Members of Wire and Coil create a new and beautiful beast with this deliriously powerful debut.

It’s the old guard to the rescue on UUUU, the self-titled debut album by a project that one hopes is not a one-off. Before a note crawls out of the speakers, it’s a mouth-watering prospect, a lineup that will have many fans of underground just-about-rock wondering why this combo hadn’t been thought of before. It’s actually rather ridiculous: two members of legendary post-punk giants Wire – founder and bassist Edvard Graham Lewis and ‘new’ guitarist Matt Simms – are joined by none other than former Coil and Spiritualized acolyte turned solo mystic music artist Thighpaulsandra and Italian drummer Valentina Magaletti from London art pop outfit Vanishing Twin. With such disparate backgrounds, the quartet could have produced a record that couldn’t tell its arse from its elbow. Instead, UUUU is a reminder of all of ‘rock’ music’s massive potential.

It’s Valentina Magaletti who initially grasps the attention most effectively. The essential DNA of UUUU is that seething, nebulous realm where rock, drone, electro and more esoteric fare often collide. With such combinations, you need a strong hand to hold it together, and Magaletti is like a titan on opener ‘The Latent Black Path of Summons Served’ (what a title – no surprise someone once associated with Coil is involved, although it also evokes Skullflower or even Keiji Haino). Her gentle combination of bells, cymbals and rattles delve deep into darkened waters from the off, with the others’ strange effects contributing to an early sense of industrial unease. Magaletti then kicks into a sparse, staccato rhythm, seemingly on metal bowls before upping the tempo with a danceable snare patter which allows Simms to deploy some grotty guitar licks over a mass of unhappy electronics from Lewis and Thighpaulsandra. The track builds gradually, twisting into a ritualistic form of funk (Lewis is in his element on bass) before the quartet dissolve everything into a morass of distorted feedback, berserk noises and free jazz drumming. Magaletti comes on like a modern day Steve Shelley as she wallops the toms and kicks the bass drum like a dervish.

For an album so heavy and visceral, UUUU is nonetheless dizzyingly busy. On ‘Partial Response Takes Another Form’, Magaletti leads the build-up with another jazzy shuffle to support seething, murky electronics before someone whips out a mournful sax to add an extra layer of melancholia. The piece threatens to burst into another workout like ‘The Latent Black Path…’ but instead recedes into a subterranean dark ambient blues. In complete contrast to these slow-burning blends of prog, noise, rock and jazz, the short ‘Boots With Wings’ is like an overdriven Wire outtake, with Edvard Graham Lewis providing the vocals and groovy basslines. ‘It’s Going All Over the Floor’ is a mutated form of industrial dance, but with its slinky beats undermined by spasming electronic blurts and wispy, almost new romantic guitar stabs. ‘The Princess Anne Love Cassette’ belies its jocular title as Matt Simms traces grim lines with his guitar and the electronics descend into oppressive darkness.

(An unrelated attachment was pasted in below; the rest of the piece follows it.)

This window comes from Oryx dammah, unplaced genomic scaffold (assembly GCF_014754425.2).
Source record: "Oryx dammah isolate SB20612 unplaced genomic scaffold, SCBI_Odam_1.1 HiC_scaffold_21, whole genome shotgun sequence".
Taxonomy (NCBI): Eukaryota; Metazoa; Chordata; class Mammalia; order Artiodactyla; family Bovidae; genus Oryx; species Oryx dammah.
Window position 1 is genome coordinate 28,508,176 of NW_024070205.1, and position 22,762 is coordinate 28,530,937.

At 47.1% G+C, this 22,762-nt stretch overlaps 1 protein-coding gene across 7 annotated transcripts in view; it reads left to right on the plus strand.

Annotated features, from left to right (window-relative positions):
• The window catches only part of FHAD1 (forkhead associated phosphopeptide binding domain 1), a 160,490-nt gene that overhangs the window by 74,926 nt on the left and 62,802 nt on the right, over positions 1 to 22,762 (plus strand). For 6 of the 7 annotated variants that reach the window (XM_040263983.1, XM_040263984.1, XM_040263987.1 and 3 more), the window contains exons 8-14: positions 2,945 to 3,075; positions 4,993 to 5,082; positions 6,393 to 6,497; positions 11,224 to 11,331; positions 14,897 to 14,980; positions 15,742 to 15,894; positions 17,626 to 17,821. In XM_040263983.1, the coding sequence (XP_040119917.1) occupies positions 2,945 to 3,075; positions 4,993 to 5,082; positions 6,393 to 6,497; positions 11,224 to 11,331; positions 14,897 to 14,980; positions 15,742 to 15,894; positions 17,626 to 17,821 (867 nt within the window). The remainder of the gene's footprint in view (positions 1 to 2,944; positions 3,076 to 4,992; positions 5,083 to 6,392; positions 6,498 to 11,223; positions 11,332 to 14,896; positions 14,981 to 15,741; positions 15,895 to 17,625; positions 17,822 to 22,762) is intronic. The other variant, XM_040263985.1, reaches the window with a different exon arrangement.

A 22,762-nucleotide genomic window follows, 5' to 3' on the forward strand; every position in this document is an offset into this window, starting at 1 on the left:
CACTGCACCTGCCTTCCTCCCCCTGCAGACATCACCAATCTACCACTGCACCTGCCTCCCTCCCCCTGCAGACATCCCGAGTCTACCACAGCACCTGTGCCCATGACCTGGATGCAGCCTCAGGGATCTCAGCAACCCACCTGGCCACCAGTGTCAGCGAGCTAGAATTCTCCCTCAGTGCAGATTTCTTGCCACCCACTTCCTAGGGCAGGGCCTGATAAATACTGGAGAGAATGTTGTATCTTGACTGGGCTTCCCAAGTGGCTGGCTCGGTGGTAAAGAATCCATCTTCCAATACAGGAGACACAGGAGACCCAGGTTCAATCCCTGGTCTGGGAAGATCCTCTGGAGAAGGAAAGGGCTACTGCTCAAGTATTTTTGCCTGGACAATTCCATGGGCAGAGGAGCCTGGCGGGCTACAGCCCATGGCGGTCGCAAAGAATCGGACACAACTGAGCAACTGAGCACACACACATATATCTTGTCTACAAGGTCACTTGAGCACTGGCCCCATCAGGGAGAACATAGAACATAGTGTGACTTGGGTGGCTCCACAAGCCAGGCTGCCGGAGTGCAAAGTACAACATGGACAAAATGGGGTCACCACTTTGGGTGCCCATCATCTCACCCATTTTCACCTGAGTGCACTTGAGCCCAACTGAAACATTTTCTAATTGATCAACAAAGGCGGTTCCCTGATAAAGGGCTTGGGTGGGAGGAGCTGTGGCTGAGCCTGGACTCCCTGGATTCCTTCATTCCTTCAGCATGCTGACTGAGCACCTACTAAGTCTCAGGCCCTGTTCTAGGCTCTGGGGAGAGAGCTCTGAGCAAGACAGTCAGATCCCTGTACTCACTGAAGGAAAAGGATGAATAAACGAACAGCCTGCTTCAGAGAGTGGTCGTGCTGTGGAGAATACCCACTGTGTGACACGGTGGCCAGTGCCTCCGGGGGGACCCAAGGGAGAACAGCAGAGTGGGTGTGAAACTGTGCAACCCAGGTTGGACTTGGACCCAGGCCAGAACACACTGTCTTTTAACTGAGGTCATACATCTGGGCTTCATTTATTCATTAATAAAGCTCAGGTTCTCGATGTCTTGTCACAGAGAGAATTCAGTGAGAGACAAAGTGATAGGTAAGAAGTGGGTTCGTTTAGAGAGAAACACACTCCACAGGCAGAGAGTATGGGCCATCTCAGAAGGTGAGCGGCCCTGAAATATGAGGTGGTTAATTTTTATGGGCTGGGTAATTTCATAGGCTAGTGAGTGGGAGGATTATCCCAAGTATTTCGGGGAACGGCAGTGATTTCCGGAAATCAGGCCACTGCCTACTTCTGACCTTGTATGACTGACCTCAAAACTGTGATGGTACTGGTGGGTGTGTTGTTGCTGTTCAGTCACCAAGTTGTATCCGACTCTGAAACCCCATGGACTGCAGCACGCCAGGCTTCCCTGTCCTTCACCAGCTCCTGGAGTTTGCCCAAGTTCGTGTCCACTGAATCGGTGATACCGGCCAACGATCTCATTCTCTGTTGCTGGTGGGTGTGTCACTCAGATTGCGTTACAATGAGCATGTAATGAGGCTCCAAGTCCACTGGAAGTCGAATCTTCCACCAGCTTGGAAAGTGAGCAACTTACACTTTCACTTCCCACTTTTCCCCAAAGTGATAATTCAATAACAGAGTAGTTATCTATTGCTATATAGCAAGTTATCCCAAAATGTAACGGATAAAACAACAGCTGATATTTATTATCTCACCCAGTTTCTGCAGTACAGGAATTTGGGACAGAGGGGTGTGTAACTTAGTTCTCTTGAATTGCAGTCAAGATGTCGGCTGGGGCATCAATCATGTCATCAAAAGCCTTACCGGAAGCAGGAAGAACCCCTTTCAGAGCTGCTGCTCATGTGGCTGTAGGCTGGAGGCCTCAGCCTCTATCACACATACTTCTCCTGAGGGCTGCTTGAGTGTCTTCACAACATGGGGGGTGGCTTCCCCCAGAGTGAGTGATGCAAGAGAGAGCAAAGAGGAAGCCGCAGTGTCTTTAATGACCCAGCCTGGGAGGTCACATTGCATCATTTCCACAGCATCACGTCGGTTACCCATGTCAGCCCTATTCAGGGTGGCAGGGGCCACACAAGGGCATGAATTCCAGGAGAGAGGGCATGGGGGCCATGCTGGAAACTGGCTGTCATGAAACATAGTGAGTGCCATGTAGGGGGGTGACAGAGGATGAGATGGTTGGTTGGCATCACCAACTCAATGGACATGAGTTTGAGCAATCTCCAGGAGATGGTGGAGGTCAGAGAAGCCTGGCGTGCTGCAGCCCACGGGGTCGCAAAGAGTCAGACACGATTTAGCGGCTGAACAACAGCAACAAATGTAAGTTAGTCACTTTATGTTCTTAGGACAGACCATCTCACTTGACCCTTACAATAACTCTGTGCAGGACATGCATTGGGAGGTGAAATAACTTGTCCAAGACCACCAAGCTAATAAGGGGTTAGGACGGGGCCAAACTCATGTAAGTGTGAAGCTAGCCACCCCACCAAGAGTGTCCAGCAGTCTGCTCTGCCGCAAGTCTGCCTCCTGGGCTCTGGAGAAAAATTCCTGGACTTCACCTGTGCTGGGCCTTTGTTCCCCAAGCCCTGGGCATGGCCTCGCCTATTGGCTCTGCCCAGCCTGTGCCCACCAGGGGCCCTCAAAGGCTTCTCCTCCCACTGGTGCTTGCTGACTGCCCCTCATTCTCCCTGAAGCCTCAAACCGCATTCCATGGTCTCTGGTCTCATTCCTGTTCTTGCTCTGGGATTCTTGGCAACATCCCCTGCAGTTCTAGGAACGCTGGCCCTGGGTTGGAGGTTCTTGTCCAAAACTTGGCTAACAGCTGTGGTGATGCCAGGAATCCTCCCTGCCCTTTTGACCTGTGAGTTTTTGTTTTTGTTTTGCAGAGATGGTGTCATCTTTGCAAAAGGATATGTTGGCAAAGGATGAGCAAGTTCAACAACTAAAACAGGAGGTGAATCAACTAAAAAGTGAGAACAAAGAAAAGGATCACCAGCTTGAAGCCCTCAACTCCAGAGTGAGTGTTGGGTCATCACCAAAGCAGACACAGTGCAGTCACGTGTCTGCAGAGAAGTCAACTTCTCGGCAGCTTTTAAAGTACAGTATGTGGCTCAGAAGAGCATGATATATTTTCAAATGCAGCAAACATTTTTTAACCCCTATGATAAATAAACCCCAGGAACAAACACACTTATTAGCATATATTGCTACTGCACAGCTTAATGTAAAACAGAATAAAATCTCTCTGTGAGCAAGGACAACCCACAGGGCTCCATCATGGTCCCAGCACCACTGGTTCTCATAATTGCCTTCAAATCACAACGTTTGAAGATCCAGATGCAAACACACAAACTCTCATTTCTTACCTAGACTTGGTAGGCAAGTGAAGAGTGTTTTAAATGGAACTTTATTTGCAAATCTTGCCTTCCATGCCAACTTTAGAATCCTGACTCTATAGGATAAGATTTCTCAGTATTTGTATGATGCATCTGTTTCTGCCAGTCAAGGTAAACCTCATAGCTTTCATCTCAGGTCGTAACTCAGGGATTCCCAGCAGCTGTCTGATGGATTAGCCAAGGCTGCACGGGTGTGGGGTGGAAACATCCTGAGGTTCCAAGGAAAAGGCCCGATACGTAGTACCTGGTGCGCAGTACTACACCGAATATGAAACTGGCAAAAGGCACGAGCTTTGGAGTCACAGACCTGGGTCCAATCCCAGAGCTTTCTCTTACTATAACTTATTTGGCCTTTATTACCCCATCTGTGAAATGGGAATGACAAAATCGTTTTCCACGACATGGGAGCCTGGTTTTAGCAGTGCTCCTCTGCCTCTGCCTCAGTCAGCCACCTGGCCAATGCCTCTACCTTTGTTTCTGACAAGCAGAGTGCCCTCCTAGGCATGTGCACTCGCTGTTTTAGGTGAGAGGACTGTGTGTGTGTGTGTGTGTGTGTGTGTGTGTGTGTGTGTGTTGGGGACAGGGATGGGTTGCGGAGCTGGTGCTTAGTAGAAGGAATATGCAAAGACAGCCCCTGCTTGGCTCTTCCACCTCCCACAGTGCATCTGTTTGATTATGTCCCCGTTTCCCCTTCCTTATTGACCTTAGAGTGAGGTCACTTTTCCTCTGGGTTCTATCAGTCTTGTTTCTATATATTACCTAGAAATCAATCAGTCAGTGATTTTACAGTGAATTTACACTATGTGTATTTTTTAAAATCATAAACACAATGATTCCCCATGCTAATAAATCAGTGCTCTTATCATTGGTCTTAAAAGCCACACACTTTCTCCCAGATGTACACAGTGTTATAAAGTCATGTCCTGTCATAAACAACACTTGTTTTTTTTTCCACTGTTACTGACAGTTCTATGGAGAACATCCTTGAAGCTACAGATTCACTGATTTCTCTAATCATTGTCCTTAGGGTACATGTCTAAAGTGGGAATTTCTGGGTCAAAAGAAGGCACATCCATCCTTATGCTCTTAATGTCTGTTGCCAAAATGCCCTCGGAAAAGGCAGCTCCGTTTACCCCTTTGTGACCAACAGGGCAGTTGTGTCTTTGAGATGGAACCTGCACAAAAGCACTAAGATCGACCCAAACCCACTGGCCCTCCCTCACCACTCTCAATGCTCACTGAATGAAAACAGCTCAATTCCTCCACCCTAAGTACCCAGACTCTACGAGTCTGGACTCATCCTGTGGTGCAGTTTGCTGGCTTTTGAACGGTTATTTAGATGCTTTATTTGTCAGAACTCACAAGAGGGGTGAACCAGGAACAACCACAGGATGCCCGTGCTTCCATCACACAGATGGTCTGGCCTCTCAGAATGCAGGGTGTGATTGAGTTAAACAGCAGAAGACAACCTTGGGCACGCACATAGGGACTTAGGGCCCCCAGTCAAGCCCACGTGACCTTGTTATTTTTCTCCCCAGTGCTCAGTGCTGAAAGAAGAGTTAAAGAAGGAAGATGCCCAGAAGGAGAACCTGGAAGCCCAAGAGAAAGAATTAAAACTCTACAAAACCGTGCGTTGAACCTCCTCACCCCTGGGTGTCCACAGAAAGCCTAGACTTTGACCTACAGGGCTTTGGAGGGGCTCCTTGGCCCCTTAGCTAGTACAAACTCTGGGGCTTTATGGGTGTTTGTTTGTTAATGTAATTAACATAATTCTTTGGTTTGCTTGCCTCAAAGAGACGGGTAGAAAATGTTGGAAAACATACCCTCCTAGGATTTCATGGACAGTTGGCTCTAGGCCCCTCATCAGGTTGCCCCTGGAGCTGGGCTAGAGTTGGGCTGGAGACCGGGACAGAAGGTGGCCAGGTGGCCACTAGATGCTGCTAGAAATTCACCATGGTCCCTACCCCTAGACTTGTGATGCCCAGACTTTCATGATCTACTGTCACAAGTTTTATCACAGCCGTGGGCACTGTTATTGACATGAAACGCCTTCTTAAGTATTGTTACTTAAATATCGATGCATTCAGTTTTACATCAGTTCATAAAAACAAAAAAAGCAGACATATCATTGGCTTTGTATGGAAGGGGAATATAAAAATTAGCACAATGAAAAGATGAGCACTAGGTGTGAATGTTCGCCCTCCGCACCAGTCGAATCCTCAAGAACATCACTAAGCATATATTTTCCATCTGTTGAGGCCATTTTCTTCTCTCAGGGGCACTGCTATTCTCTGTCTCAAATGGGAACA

At UUUU’s heart lies the bloated, ridiculous, wild and frequently beautiful 16-minute wigout that is ‘Five Gates’. It surges out of the speakers like an early Cure song overloaded with fuzz and distortion, Magaletti maintaining a simple rhythm under cascades of icy synths. But the quartet quickly tear it down with a demonic chorus and a collapsed-building jazz freakout that plunges the track into a pit of seething noises and freeform drum and guitar friction. Ever impatient, UUUU then shuffle into a mesmerising motorik groove, complete with seesawing guitar lines straight out of the Manuel Göttsching handbook which they perversely lock into with apparent glee even as they allow the piece to meander almost aimlessly. “Almost” being the appropriate word, because ‘Five Gates’ surges back into focus with almost delirious potency, the band channeling Hawkwind, Haino, early Tangerine Dream and Coil all at once to create a bewildering cocktail of abrasive, hypnotic and ferocious rock mayhem. There’s nothing subtle on ‘Five Gates’ or indeed across the entirety of UUUU, even on the quieter moments, but the quartet’s enjoyment at such untrammeled ritualistic chaos is a thing of beauty in and of itself.

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